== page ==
A former civil rights manager at the Utah Department of Transportation heads back to work Monday after it was determined she was wrongly fired.
But Denice Graham returns with anxiety and apprehension after a year out of work that she said took an emotional and physical toll.
“I’m anxious. Unsure. I’m hopeful that they can be professional and accept the fact that they were wrong and that I was vindicated and not treat me differently or retaliate in any manner,” Graham said Thursday. “It’s going to be uncomfortable, for sure, but I’m also excited.”
UDOT fired Graham in April 2011, accusing her of leaking confidential information about the $1.1 billion contract to rebuild Interstate 15 through Utah County.
Graham denied providing any confidential information and appealed her termination. Last month, the Career Service Review Office ruled the firing was “clearly not supported” and ordered her reinstatement.
UDOT said at the time they were exploring an appeal but opted against it, said UDOT spokesman Nile Easton.
“We met with our attorneys and it sounded like it was really 50-50 whether we were going to win” an appeal, Easton said. “We believe the hearing officer didn’t understand what she’d done, and we don’t feel it was fully explained properly. But, at this point, we felt like it was just time to move on. For us, for Denice, for taxpayers, it’s better to just move on.”
Easton said she will return to the position of civil rights manager with her previous salary and expects her to be welcomed back.
“For the team she works with, everybody’s busy. We all have day jobs that keep us busy. I don’t think they’re even thinking about it,” he said. “I don’t foresee any kind of weirdness, at least on our UDOT employees’ part.”
Graham’s firing and reinstatement followed the mishandled, billion-dollar contract, which saw a quiet $13 million settlement with a bidder and revelations of improper relationships between another contractor and a UDOT employee.
Her replacement, Debra Charleston, was also fired by UDOT, in January.
A former director of black affairs for the state, Charleston suggested her dismissal was racially motivated. She said her supervisor was disappointed that she was organizing a Martin Luther King Jr. Human Rights Commission luncheon featuring U.S. Attorney General Eric Holder.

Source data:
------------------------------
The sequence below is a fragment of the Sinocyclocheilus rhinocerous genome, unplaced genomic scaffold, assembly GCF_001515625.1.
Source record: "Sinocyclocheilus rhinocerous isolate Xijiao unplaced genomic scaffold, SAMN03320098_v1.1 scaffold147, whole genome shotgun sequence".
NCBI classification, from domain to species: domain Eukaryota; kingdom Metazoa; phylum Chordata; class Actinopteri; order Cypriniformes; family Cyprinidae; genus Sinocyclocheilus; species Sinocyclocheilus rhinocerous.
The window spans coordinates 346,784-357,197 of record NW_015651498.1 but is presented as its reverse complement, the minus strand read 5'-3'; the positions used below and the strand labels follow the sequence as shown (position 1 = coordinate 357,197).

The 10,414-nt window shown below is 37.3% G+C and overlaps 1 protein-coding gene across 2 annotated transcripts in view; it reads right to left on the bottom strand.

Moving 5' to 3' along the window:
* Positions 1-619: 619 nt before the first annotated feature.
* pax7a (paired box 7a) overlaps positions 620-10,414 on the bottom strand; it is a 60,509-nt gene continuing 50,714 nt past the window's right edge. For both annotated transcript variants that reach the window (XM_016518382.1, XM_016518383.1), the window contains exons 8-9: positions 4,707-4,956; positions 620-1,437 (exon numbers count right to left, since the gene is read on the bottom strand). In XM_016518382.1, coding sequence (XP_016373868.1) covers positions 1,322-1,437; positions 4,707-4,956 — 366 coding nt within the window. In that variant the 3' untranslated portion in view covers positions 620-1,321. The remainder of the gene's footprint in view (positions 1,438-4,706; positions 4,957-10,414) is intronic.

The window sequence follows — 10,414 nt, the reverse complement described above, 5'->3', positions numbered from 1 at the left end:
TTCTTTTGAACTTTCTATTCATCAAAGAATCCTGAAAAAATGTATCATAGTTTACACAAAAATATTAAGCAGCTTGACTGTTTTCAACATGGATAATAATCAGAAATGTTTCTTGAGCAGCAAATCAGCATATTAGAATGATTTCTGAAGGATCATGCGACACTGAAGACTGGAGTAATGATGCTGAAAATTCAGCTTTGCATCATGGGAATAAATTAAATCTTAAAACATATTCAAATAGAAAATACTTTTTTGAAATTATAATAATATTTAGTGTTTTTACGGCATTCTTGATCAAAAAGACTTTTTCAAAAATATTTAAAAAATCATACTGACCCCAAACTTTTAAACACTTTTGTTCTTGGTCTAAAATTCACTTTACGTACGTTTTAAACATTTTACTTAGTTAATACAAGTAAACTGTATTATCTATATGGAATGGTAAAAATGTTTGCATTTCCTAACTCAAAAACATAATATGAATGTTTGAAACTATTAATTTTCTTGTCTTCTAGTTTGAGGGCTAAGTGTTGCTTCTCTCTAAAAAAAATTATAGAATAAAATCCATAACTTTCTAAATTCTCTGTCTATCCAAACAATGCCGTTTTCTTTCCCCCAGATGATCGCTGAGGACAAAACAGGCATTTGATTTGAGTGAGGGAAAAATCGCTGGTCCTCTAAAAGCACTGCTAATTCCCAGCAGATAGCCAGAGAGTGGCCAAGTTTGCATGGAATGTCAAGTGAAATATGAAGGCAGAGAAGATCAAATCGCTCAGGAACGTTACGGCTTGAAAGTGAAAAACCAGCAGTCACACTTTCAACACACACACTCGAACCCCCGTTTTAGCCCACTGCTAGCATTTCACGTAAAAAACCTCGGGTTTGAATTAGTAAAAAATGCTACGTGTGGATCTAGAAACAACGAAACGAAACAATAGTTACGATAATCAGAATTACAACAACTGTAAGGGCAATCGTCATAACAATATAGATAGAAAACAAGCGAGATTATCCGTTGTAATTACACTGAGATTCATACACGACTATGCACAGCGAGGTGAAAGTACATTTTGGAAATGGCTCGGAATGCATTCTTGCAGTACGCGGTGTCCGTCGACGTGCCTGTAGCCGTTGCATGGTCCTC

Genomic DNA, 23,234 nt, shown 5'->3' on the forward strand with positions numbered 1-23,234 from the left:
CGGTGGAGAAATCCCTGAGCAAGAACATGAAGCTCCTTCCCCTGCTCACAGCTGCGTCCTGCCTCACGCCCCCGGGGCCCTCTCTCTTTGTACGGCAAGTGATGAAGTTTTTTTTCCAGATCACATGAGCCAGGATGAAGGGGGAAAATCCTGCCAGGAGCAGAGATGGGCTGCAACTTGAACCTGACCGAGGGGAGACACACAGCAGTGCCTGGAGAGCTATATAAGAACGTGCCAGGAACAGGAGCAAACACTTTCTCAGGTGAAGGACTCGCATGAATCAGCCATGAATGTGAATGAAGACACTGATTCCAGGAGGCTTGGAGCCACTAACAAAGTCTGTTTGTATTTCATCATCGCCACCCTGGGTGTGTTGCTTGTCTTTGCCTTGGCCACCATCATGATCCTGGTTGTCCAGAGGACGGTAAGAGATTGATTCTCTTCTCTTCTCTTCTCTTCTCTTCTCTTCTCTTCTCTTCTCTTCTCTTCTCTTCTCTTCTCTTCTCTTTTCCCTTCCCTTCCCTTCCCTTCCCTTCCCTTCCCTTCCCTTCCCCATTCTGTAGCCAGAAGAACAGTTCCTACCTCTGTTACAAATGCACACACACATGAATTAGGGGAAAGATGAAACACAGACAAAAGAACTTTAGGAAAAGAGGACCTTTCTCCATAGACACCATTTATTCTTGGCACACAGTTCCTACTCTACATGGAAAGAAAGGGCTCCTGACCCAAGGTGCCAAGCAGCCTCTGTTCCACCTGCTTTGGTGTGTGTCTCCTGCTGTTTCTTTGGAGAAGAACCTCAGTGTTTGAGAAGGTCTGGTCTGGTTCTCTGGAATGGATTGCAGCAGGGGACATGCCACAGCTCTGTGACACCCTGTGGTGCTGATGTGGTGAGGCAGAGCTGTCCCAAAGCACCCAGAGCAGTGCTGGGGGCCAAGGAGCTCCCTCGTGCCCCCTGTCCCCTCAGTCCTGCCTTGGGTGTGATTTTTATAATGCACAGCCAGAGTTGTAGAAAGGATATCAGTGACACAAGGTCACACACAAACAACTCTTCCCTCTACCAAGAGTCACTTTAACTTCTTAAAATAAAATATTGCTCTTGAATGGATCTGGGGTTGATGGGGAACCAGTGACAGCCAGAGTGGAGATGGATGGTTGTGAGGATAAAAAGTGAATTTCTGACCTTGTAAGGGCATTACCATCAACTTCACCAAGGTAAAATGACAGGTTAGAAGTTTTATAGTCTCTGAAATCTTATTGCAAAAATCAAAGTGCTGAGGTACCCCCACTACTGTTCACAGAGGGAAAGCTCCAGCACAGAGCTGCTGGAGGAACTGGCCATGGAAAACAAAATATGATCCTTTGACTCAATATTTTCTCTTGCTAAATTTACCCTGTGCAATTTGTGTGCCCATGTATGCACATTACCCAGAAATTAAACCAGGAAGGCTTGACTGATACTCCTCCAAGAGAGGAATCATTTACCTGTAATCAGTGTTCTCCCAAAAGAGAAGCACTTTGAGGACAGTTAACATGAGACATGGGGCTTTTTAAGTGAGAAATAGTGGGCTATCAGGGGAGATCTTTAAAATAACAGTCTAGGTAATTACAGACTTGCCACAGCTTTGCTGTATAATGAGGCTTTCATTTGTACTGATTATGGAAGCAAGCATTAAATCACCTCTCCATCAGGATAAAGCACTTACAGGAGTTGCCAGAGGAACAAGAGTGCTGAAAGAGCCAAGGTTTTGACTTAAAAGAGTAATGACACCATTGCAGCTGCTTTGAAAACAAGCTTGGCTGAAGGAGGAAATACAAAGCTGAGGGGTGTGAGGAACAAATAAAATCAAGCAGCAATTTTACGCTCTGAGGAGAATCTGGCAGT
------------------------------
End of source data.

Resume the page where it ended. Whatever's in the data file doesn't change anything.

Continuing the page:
As for Graham, she said that the investigation, firing and year out of work have been grueling.
“It’s been a living hell,” she said. “It has taken a toll on me emotionally and physically and I literally almost had a stroke, and I’m under a doctor’s care right now and have been over the last year for the physical toll that the stress was taking on me.”
She said she slept little during the year and her husband bought only food and “bare necessities,” skipping birthdays and Christmas. They sold possessions and borrowed money from family members.
“Even after winning I still haven’t won because I’m still left with the financial burden,” she said, “and that’s heart wrenching to know that you win but you really don’t win,” she said.
Graham said UDOT has made no offers for back pay. Easton said the order from the Career Service Review Office required only her reinstatement.
In late 2009, Graham, who was part of the team reviewing bids for the I-15 project, was asked by an officer from Wadsworth Brothers Construction, part of the team bidding on the project, whether another team, Flatiron Construction, had won the contract.
Graham accessed an website that showed Flatiron at the top of a list, but the ranking was irrelevant to the contract scoring.
It turned out that Provo River Constructors, which included Wadsworth Brothers, won the contract. But irregularities prompted UDOT to pay Flatiron $13 million to settle complaints about the bid.
Graham wasn’t fired until a year later, after the settlement was revealed during Gov. Gary Herbert’s gubernatorial bid. Herbert’s campaign had accepted some $87,500 from Provo River Constructors members.